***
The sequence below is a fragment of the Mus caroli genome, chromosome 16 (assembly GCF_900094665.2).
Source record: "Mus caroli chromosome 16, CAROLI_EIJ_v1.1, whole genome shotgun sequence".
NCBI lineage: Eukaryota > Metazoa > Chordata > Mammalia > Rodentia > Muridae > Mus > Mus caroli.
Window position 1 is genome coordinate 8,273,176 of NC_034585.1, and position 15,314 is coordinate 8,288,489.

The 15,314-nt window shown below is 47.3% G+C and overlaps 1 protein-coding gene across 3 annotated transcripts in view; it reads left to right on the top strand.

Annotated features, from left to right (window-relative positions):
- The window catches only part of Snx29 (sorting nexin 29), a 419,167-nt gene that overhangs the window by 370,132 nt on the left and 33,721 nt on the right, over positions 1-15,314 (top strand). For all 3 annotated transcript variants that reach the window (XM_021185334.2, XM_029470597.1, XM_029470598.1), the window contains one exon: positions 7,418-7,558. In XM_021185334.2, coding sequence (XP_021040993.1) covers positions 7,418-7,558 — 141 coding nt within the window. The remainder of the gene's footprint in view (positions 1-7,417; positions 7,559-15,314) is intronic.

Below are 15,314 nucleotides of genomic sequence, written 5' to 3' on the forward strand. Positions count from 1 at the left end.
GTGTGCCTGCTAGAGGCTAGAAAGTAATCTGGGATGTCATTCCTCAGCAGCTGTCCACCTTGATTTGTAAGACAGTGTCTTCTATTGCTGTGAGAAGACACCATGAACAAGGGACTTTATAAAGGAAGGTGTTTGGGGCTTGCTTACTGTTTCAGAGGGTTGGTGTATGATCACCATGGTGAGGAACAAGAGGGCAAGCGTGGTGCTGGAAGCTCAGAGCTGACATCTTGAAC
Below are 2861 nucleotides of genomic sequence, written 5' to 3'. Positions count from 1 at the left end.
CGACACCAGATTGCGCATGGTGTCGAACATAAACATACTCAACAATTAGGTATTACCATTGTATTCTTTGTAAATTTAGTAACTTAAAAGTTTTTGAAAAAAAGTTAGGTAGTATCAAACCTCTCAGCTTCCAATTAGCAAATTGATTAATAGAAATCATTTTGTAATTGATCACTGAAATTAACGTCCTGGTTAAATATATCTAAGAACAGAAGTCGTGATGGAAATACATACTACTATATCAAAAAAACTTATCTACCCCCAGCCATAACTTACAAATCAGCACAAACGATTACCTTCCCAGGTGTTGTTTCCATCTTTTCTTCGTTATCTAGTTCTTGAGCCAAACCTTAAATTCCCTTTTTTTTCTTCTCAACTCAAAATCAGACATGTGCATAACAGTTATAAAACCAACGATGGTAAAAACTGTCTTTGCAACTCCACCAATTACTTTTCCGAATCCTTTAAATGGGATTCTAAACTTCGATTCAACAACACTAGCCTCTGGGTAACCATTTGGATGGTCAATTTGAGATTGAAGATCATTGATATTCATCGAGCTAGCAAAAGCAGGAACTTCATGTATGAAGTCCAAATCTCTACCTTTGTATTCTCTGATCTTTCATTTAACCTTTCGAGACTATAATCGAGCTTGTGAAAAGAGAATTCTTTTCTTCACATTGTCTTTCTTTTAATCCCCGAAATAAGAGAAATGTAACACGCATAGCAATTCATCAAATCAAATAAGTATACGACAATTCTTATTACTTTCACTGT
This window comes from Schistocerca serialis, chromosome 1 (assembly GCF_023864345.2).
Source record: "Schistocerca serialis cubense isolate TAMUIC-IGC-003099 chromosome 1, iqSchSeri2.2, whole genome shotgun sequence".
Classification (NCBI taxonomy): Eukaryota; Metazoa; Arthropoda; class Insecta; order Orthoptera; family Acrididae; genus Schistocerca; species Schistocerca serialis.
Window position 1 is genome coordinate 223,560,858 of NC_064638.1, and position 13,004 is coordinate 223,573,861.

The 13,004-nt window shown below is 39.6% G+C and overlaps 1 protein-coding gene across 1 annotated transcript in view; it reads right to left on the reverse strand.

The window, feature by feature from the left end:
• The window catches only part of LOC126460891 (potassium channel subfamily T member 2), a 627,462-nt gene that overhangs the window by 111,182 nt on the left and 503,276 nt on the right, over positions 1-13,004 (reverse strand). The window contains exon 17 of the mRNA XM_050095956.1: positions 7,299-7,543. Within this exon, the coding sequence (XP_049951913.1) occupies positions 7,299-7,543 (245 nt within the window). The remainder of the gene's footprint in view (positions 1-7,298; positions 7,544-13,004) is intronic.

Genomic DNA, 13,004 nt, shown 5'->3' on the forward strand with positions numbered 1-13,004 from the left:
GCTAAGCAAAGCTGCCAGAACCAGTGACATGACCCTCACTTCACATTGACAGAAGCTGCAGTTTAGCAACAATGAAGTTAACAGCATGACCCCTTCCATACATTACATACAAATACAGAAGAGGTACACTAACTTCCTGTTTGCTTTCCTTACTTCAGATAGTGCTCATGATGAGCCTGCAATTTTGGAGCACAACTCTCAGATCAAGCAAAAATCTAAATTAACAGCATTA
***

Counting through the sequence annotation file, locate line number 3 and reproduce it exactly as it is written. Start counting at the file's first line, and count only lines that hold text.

NCBI lineage: Eukaryota > Metazoa > Chordata > Mammalia > Rodentia > Muridae > Mus > Mus caroli.